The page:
Parham House has been teasing me for a while. I first saw it whilst cycling along the South Downs Way, far below and resplendent. On a later occasion, I found myself walking the West Sussex Literary Trail, which takes you through the grounds. The house was shut at the time due to Covid, but there was something rather captivating about the parklands, with the house, sitting in a state of quiet magnificence in the distance. And course, any drive along the Pulborough to Storrington road takes you rather intriguingly past the estate boundary wall and you can’t help but wonder what lies within. So, it was with no small sense of expectation, that I finally managed a visit in early September.
The first stone of the current house was laid in 1577 by one Thomas Palmer, although there is evidence of both an abbey and private house being on the site long before then. Thomas, who was 2 ½ years at the time, went on to become an adventurer with Sir Francis Drake. The house, meanwhile, is Elizabethan and centres around the Great Hall. It has tall mullioned windows that look out on a croquet lawn and is made of Pulborough sandstone, Caen and Bath stone and has Horsham stone roofing.
In 1601, Parham was sold to the Bisshopp family for what must have been the huge sum of £4,500. It was to stay in the ownership of various descendants of Thomas Bisshopp until it was sold to the Hon. Clive Pearson for £200,000 in 1922 whose great-granddaughter, Lady Emma Barnard, still lives at Parham today. Pearson’s father was Weetman Dickinson, the first Viscount Cowdray and he helped with the purchase of what was then a property that was in a sorry state. Clive Pearson and his wife Alicia duly set about substantial renovation works, including restoring many of the original features and enthusiastically collecting furniture and antiques that had an association with the house. Despite being been requisitioned during WWII, the house finally opened to the public in 1948 and these days is a monument to all the hard work of the Pearsons and to all the many people that have crossed paths with Parham over the last 450 years.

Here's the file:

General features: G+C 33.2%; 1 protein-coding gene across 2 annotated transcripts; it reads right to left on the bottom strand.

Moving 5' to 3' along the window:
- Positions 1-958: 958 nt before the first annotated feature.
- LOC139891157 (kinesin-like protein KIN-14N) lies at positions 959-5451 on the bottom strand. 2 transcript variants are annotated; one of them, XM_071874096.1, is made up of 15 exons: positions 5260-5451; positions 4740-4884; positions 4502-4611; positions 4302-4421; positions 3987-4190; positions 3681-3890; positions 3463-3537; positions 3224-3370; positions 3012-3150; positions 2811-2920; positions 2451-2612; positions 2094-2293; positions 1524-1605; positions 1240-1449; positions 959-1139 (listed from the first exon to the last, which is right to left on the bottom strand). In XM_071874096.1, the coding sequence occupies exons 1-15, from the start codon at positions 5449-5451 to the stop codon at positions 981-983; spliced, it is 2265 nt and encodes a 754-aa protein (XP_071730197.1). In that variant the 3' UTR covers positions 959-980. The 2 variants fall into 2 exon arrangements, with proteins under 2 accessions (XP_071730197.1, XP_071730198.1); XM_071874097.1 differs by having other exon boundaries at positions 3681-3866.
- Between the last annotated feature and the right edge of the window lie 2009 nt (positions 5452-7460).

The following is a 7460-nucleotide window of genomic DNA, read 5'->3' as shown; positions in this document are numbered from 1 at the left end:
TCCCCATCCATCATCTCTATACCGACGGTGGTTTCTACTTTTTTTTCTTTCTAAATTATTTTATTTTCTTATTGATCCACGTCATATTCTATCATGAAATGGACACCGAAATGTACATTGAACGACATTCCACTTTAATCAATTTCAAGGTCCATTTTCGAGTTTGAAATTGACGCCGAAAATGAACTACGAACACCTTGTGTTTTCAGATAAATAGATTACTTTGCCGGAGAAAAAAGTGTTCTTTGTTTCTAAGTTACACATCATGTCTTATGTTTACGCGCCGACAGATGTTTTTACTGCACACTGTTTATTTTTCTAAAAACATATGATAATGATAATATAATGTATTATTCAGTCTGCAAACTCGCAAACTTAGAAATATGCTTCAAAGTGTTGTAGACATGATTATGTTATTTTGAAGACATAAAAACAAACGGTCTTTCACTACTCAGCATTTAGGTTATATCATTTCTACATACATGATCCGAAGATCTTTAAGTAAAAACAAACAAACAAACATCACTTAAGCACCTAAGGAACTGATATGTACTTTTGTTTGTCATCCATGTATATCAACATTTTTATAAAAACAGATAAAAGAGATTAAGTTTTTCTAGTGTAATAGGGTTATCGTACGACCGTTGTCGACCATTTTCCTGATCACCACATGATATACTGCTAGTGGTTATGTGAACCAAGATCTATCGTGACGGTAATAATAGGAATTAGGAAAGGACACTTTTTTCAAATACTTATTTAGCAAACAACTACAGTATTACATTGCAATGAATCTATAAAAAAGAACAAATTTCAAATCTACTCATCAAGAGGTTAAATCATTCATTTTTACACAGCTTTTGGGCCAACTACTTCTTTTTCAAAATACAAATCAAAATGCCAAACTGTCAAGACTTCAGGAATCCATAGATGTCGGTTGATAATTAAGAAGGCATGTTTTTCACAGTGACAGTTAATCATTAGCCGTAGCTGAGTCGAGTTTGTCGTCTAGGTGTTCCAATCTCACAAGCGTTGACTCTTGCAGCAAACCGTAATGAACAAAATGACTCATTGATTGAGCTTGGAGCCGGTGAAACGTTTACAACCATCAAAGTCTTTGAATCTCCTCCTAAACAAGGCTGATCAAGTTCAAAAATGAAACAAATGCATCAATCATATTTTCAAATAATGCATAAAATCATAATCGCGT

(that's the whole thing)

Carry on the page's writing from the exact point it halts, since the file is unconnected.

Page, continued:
A visit to the house and gardens demands at least an afternoon of your time. As soon as you enter the parklands some distance from the house, you’re met with a sense of awe and once in the quadrant at the north side of the house where the entrance is, you’re struck by what a mighty impression it must have created when arriving at an Elizabethan country house in the 17th and 18th centuries.
The Great Hall and the Great Parlour
From the entrance, you mount a modest flight of stairs and make your way to the Great Hall, as the first of the main rooms that you visit. The hall is stunning, feels regal and takes you quite by surprise. Facing the South Downs with ceiling height windows and full of light, it has a huge and original fireplace and is surrounded by carved oak Tudor screens bedecked in portraits. 17th century buckets, 18th century riding boots and a beautiful long case clock mingle with long benches, Jacobean chairs, Tudor chests, a carved chandelier and works depicting James I, Edward VI, Henry Frederick, Prince of Wales (painted in 1611) amongst others. This gives you the first full indication of the depth of this collection and is a room that simply echoes with its own sense of history.
From the Great Hall, a tour of the house takes you through a series of deliciously opulent but elegant rooms. The Great Parlour, another panelled room, also drips with portraits, coats of arms and crests from families connected to the house as well as beautiful tapestry work, carpets and lacquer chests. The portraits here are all 17th century and many have a connection to Charles I. For those with an interest in the fashions of the day, the details and colours of the portraits remain striking and for more robust interests, you’ll also find paintings of a 17th century warship, Charles I on horseback and King Louis XIII riding with his wife. With more views south across the Downs, there’s an 18th-century Chinese cistern in the window filled with potpourri, and a welcoming feel to this room. It’s grand, it’s ornate but it also somehow feels warm and intimate.